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Good grief, that article is shockingly ill-informed. The guy obviously hasn't even bothered to read the Land Registry methodology documentation.

The idea that the exclusion of new-build properties from the LR calcs results in a 90K understatement of the average house price is ludicrous.

However, there is a big and worrying discrepancy betweent the monthly figures and the quarterly report which shows average house prices at about £90k more than the monthly figures do. What causes that, I wonder, and which is the correct one? :blink:

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However, there is a big and worrying discrepancy betweent the monthly figures and the quarterly report which shows average house prices at about £90k more than the monthly figures do. What causes that, I wonder, and which is the correct one? :blink:

The monthly LR figure isn't an arithmetic mean of property sales. The 'average' house price was calculated as a geometric mean in April 2000 and repeat sales regression is used to create an index that modifies that number.

The number in the quarterly reports is the arithmetic mean. For example, the arithmetic mean for sales registered with LR so far for June 2013 is £248,657.

The journo is effectively making the same mistake as those who compare the Rightmove average asking price to the Halifax/Nationwide average house price and conclude that sellers are utterly delusional. The numbers aren't directly comparable.

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The monthly LR figure isn't an arithmetic mean of property sales. The 'average' house price was calculated as a geometric mean in April 2000 and repeat sales regression is used to create an index that modifies that number.

The number in the quarterly reports is the arithmetic mean. For example, the arithmetic mean for sales registered with LR so far for June 2013 is £248,657.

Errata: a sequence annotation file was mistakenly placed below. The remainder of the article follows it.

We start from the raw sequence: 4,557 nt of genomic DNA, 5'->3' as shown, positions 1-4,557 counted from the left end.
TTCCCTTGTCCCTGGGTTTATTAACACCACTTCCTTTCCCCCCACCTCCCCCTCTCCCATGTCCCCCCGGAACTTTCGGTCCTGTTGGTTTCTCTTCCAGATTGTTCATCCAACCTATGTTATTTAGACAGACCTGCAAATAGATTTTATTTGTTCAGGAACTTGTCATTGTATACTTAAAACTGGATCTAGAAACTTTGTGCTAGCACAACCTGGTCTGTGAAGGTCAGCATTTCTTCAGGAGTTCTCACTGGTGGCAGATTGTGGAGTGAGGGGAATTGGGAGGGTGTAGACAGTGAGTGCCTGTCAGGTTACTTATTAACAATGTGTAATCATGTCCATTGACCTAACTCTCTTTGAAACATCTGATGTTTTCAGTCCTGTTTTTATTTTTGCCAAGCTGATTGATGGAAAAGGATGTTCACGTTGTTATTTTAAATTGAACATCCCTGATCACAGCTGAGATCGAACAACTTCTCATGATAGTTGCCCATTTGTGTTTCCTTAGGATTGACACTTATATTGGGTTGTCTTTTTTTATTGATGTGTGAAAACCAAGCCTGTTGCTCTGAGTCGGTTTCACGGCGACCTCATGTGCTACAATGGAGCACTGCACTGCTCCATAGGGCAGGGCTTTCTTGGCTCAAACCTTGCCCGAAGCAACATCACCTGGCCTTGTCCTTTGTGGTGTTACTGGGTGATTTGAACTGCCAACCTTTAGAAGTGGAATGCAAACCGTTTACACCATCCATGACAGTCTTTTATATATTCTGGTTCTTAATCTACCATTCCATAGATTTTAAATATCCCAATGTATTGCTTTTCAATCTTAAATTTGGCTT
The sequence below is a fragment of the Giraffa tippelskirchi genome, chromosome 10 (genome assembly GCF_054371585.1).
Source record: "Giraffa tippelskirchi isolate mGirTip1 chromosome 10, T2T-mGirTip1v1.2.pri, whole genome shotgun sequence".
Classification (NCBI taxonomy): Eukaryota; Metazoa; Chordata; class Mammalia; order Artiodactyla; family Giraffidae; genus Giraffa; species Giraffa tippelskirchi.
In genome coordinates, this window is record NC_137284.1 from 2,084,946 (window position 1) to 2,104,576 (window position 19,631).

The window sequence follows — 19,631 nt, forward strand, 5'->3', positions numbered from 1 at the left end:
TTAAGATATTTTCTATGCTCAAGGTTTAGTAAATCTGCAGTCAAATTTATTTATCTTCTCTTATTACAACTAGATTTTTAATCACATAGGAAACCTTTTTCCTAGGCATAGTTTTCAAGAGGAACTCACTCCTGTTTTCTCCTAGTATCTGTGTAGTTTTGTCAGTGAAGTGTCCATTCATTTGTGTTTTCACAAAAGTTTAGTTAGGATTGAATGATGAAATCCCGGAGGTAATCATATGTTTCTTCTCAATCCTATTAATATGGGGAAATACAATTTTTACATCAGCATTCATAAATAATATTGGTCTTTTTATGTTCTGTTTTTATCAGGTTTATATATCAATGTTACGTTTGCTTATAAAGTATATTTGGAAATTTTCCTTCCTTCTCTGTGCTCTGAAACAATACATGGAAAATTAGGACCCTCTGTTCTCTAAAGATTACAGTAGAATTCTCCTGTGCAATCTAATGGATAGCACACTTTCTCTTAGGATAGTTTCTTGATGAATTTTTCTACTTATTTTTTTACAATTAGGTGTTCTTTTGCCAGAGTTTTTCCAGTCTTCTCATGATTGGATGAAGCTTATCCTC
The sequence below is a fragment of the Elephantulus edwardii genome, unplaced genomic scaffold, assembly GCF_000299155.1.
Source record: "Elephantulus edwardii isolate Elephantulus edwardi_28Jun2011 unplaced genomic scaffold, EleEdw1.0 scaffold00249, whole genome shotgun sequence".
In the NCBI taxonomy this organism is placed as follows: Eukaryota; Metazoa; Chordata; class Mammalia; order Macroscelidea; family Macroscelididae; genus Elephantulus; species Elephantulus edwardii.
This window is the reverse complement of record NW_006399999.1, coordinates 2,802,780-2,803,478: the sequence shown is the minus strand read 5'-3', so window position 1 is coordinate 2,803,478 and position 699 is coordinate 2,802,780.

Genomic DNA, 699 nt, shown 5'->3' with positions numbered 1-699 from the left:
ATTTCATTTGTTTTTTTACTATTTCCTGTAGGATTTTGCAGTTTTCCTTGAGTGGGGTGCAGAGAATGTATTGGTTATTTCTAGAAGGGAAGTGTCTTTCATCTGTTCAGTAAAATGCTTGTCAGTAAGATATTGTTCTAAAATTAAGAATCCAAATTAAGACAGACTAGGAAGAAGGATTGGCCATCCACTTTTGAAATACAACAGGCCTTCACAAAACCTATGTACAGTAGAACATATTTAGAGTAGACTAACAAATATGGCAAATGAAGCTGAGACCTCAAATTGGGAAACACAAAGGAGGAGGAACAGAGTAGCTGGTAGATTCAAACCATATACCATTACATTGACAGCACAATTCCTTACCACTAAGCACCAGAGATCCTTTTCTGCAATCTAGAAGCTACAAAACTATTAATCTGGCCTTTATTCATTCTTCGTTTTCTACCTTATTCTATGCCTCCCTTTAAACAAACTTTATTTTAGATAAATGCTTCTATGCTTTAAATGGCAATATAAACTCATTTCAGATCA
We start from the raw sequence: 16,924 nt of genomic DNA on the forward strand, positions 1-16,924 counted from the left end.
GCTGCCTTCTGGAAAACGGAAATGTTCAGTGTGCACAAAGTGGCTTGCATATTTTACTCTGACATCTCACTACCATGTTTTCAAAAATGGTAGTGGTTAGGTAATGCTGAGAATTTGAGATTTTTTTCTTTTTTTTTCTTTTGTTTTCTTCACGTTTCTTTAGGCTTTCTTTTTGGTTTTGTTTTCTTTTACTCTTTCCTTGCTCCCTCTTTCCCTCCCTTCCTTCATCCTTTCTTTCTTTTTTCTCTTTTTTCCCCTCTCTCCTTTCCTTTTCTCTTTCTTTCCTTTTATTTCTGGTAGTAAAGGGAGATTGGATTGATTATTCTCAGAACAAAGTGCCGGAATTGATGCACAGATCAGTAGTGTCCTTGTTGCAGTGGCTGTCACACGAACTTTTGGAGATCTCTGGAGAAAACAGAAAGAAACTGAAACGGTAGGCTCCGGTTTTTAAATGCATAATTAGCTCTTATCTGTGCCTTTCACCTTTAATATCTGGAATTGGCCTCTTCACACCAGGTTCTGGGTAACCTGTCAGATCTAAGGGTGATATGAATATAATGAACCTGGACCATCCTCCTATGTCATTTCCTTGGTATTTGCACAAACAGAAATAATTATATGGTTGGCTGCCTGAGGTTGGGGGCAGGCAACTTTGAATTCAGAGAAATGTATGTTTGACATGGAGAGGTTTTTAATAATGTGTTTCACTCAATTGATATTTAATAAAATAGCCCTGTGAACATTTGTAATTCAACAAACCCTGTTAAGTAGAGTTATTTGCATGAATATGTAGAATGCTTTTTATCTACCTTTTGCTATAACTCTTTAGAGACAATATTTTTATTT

The journo is effectively making the same mistake as those who compare the Rightmove average asking price to the Halifax/Nationwide average house price and conclude that sellers are utterly delusional. The numbers aren't directly comparable.

Thanks for that, Freetrader. I'm surprised that LR would use a geometric mean for house prices. I'm also surprised that the difference between the arithmetic mean and the geometric mean is so large.

Mean

Edited by Giordano Bruno

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Thanks for that, Freetrader. I'm surprised that LR would use a geometric mean for house prices. I'm also surprised that the difference between the arithmetic mean and the geometric mean is so large.

Keep in mind that the indexed April 2000 geometric mean may bear little relation to today's geometric mean due to a change in the sales mix.

Taking the latest released LR dataset (63,000 transactions) the arithmetic mean is 239K and the geometric mean is 186K – a difference of only 53K.

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Keep in mind that the indexed April 2000 geometric mean may bear little relation to today's geometric mean due to a change in the sales mix.

Taking the latest released LR dataset (63,000 transactions) the arithmetic mean is 239K and the geometric mean is 186K – a difference of only 53K.

Mmm. Thanks. I'm still getting my head around this. I had thought that the present 'average' price (arithmetic mean) was about £160k. It seems it's not that simple. :)

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In general house prices stable or falling and this is before inflation is taken into account. Sales of £1,000,000 + properties up 50 % and London up in general which skews the rest of the data set i would have thought. If this is all 0.5% i.r's can achieve along with all the bloody daft schemes then it truly is on a knife edge.

^ this

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  • 242 Brexit, House prices and Summer 2020

    1. 1. Including the effects Brexit, where do you think average UK house prices will be relative to now in June 2020?


      • down 5% +
      • down 2.5%
      • Even
      • up 2.5%
      • up 5%